I found this poor deceased little fella on the roof terrace yesterday morning and was struck by his dynamic pose so I decided to paint him.
I worked from photos as there was an element of surprise involved in the project.
First I roughed out the composition by making a preliminary sketch (right).
The bike is part of the exterior decor!
Next came the watercolour painting…
And here’s the finished piece…(click on the image to enlarge)
With a couple of details singled out below…
The food is a clever and delicious blend of the homely, exotic, luxurious and healthy; the wine list is extensive and expertly composed; the staff are incredibly warm and hospitable while at the same time being efficient and savvy; the outside terrace is sunny, shady and breezy with wonderful views over the surrounding countryside (Vejer’s perched on top of a steep hill, 200m above sea level); the interior is cosy and gorgeously crafted from reclaimed materials (by Retro Nuevo) and houses an extensive collection of Vejer themed paintings by local artists.
As the sign says Comer – Amar – Vivir = Eat – Love – Live
This is a delightful place full of loving touches.
With no Vejer Sketchers outing planned for today, I promised myself a lunch of takeaway sushi on the condition that I made a pen and watercolour sketch of it before eating…this has to be a perfect definition for delayed gratification and certainly helped to whet my appetite and really appreciate the artistry of our local chef at Sushi Time.
With the onset of showery weather it’s tempting to skip the weekly sketch meetings but these last two Saturdays I’ve been determined to persevere. For sure the white walls of Vejer don’t glow without sunshine but the brooding clouds lend a different atmosphere.
Above, the old town of Vejer from a roof terrace in the new town.
Left, the church bell tower from my roof terrace in the old town.
Both pen and watercolour.
Hooray for roofs and brollies!
This summer I spent a few weeks in London which meant that I missed out on my weekly Saturday sketch date with the Vejer sketchers. Despite the busy-ness of my city visit I made a little time to go out with my pens and watercolour paints.
The gorgeous view from my friends’ flat next to Caledonian Park in North London
The clock tower in Caledonian Park
I love a visit to a cemetery; they inspire, calm and ground me all at the same time.
I made my first trips to Highgate (left) and Nunhead (right) cemeteries this summer and found both to be oases of cool, damp, quiet wildness in the hubbub of the hot summer city.
The chaps who were restoring Karl Marx’ grave very kindly moved the scaffolding for a while to improve my view and a lady dog walker told me that her dog once refused to walk past the spot I was painting which raised some goosebumps.
Mr Groovy and the Blue Heads are a band of hugely talented and versatile musicians, one of the best on the Spanish rhythm and blues scene.
As well as revisiting classic blues themes and interpreting the music of more recent artists (such as Lloyd Jones, Los Deltonos and Vaughan Brothers), they play their own compositions, offering a rollicking live show to lovers of the blues in all its variations.
Back in 2012 Mr Groovy and the Blue Heads commissioned me to design the cover for their excellent third album ‘Jauja‘, so I was flattered to be asked to do the same for their latest release ‘Somos Más’ which celebrates their 10th birthday.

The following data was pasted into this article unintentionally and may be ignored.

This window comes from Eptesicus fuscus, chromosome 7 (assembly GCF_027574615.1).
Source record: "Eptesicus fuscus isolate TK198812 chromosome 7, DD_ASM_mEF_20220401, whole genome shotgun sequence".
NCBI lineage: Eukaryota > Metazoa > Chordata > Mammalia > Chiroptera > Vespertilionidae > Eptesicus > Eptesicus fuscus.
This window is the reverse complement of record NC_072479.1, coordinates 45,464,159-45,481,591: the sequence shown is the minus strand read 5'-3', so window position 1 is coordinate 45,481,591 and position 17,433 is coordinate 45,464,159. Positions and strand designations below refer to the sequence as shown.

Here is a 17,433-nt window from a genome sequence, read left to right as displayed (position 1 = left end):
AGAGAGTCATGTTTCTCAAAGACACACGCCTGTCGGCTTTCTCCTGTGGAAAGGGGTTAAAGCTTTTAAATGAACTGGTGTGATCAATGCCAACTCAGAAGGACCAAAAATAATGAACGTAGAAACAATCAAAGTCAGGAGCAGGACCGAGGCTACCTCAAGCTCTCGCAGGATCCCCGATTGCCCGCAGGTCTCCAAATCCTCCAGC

Mr Groovy and the Blue Heads are almost constantly on the road, which is what inspired me to suggest a tour bus for the CD cover. There are now several more ‘Blue Heads’ amongst their number, mostly woodwind and brass players, which is why they chose the title ‘Somos Más’ (meaning ‘there are more of us’). It’s also a nod to the growing number of people who are disillusioned by a corrupt political system which creates and perpetuates austerity.
The rough sketch above helped me to decide on the layout for the front cover which I then redrew carefully in pencil onto fine grained watercolour paper, followed by water resistant pen (below).
The landscape depicted in the background is typically Andalusian, it’s inspired by the view from my studio.
I used pencils to colour in a photocopy of the finished pen drawing as a trial and then applied colour to the actual drawing with watercolour paints. It’s a traditional and time consuming method but I love the warmth that hand painted textures impart to an image.
I scanned the finished painting into Photoshop where I added the text, taking the same hand drawn text style for the band name that I had made for the Jauja cover. I also replaced the white border with a black one (below).
And then on to the back cover…which had to be the back of the bus!
The scene in the background is inspired by the bamboo fringed sand dunes of the Atlantic coast where we live, dotted with bright flowering succulents in the spring.
I worked from my rough sketch (above) in the same way as I had for the front cover, just changing the layout to make space for the track list.
That’s Mr Groovy playing his harmonica in the back of the bus (below)
Having scanned the painting into Photoshop I added the text and digitally collaged the CD covers from the band’s three previous albums and the sea and sky which I had painted separately.
Mr Groovy and the Blue Heads are working non-stop for the imminent release of Somos Más which promises to be a superb mix of swing, funk, blues and second line.
Don’t miss it!